Readers write 9/10


Getting married not government’s decision

The decision to get married (when made by two legally competent people who are of the age of consent) is their decision and their business.

It is not my business.

It is not your business — and it is not the business of the state or federal governments.

Yet enormous amounts of time, energy and money have been poured into debates and legal wrangling over this issue.

Politicians speak loudly and often about keeping the government out of our lives.

There are fewer government intrusions into our lives that are bigger than dictating whether or not two people can get married.

Isn’t it time we all started minding our own business, instead of meddling in everyone else’s business?



Photo ID law has an unintended effect

Hooray for columnist Mary Sanchez for mostly telling it like it is (“Photo identification laws vestige of Jim Crow era,” Opinion, Sept. 4).

Everyone is missing another point:

Some folks are also losing their right to drive and the right to legal identification.

My son is a college student.

He lives in his college town.

He pays friends rent to share their house.

He is not on the lease and he is not on any of the utilities.

His one credit card bill comes to our house (where he hasn’t lived for four years).

He gets his bank statement electronically.

He will not be able to renew his driver’s license because he can’t prove where he lives.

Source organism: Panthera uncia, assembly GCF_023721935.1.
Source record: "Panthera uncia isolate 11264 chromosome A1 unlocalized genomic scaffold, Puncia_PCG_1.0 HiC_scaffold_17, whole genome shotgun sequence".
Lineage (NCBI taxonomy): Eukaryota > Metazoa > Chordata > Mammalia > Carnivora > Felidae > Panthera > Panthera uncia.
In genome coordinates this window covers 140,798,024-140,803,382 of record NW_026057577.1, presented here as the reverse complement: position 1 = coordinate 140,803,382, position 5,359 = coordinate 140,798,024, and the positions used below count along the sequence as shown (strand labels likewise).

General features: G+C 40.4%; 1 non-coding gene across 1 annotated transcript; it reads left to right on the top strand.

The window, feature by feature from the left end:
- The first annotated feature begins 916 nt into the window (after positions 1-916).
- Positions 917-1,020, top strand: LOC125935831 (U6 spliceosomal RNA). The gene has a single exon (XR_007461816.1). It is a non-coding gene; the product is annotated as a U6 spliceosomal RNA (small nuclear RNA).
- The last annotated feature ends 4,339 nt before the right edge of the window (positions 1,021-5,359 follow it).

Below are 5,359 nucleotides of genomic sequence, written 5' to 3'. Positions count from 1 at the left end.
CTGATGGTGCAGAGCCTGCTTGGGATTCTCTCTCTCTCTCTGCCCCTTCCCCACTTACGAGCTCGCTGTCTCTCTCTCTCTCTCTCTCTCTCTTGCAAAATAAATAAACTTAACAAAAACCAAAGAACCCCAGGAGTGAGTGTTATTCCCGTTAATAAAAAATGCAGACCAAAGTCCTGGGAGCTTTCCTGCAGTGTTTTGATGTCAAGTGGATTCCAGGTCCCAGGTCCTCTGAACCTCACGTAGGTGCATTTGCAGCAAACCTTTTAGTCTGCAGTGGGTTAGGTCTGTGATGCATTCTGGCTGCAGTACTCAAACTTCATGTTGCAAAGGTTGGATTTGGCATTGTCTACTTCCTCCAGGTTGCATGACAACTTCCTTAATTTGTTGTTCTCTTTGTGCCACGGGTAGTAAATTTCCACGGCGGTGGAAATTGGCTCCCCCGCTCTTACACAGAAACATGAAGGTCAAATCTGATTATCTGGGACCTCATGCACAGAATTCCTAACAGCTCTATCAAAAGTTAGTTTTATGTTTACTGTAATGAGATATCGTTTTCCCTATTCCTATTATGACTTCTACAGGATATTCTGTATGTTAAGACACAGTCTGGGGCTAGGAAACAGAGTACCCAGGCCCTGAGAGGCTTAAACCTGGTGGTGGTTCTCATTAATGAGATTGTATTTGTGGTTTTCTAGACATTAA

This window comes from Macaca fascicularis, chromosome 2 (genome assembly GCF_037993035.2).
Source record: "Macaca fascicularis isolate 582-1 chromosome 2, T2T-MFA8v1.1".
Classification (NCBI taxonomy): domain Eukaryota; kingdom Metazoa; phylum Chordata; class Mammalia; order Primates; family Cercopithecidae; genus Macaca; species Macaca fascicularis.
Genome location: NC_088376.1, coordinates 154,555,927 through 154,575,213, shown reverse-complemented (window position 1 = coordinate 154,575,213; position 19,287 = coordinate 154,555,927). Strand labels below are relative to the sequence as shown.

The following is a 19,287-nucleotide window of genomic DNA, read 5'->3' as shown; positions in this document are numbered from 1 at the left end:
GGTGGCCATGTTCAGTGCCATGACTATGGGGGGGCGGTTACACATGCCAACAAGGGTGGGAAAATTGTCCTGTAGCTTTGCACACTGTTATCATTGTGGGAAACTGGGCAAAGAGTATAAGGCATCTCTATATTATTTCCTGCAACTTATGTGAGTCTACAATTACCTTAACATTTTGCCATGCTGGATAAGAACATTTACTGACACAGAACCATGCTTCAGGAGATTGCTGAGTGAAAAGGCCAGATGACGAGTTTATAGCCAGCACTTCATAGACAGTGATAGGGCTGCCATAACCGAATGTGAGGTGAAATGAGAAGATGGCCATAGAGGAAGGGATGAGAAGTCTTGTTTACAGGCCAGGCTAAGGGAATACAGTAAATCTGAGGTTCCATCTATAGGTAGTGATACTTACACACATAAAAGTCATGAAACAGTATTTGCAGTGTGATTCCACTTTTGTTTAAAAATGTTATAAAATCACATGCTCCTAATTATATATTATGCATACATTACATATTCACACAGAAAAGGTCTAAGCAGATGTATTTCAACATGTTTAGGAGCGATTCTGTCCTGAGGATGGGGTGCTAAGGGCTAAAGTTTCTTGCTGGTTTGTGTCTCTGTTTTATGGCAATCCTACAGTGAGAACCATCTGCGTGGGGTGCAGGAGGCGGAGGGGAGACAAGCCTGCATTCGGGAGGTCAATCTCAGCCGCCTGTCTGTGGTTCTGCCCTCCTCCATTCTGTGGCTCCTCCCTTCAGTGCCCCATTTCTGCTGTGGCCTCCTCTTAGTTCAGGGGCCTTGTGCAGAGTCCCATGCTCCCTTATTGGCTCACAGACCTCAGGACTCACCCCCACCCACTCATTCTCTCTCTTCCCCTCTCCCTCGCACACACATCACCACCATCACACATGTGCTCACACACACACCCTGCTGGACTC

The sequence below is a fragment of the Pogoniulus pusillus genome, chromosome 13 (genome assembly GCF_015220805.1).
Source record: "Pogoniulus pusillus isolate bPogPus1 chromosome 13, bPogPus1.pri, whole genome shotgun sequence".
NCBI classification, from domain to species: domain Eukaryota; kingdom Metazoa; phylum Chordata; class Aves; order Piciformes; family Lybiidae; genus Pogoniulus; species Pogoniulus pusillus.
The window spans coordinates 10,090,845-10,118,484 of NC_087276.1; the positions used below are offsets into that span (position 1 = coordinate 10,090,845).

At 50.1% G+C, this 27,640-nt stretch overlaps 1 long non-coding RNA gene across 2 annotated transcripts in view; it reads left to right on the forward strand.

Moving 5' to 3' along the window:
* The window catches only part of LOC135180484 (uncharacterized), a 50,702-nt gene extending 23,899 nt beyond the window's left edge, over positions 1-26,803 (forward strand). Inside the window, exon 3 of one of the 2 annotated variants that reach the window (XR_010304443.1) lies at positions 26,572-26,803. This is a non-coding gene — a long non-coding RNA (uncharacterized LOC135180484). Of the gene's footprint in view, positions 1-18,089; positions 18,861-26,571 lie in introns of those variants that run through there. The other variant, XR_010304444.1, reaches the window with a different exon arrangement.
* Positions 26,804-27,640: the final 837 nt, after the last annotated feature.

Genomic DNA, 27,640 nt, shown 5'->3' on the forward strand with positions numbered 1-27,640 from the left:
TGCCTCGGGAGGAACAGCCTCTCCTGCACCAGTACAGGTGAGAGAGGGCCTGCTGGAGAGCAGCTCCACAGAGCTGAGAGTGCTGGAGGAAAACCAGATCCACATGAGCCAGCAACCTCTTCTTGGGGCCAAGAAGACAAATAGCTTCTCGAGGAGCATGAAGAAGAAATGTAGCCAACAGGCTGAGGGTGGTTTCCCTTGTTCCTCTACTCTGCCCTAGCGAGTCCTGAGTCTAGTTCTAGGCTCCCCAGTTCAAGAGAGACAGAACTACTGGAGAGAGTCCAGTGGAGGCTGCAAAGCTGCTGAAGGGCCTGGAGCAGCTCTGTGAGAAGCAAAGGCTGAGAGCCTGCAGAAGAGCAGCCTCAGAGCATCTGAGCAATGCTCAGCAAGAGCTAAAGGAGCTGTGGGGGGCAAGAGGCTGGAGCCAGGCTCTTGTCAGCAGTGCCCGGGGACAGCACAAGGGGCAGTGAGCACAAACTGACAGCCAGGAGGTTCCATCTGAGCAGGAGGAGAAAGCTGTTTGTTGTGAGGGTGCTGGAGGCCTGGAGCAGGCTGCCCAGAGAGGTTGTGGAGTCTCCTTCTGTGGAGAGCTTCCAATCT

This is a child who was born in Northside Hospital, has lived at the same address since birth (until he went away to school) and is a native Atlantan.

I agree that the new laws hark back to Jim Crow, and that is appalling.

What about my son’s renewing the license he legitimately obtained when he was 19?

Apparently, Congress and Georgia’s Legislature didn’t think about this unintended consequence.



Voters must separate fact from fiction

Americans complain about the bad job that Congress and the president are doing with the economy, protecting this country and looking after the welfare of its citizens.

However, when it comes time to vote, hard-line Democrats and Republicans toe the party line, and send the same “old boys” back to Washington.

Instead of looking at all politicians and voting based on what they have (or have not) done, they select the straight party ticket.

Over the years, I have tried to base my vote on results.

My vote has gone to both Democratic and Republican candidates.

Voters are now facing one of the most dirtiest campaigns in our history.

They need to separate fact from fiction, and base their vote on what is best for the future of this country - not what the candidates are saying to get re-elected.

The president and a lot of the members of Congress need to be replaced.

Give someone else a chance to tend the store, and if they don’t do the job, tell them at the ballot box in the next election.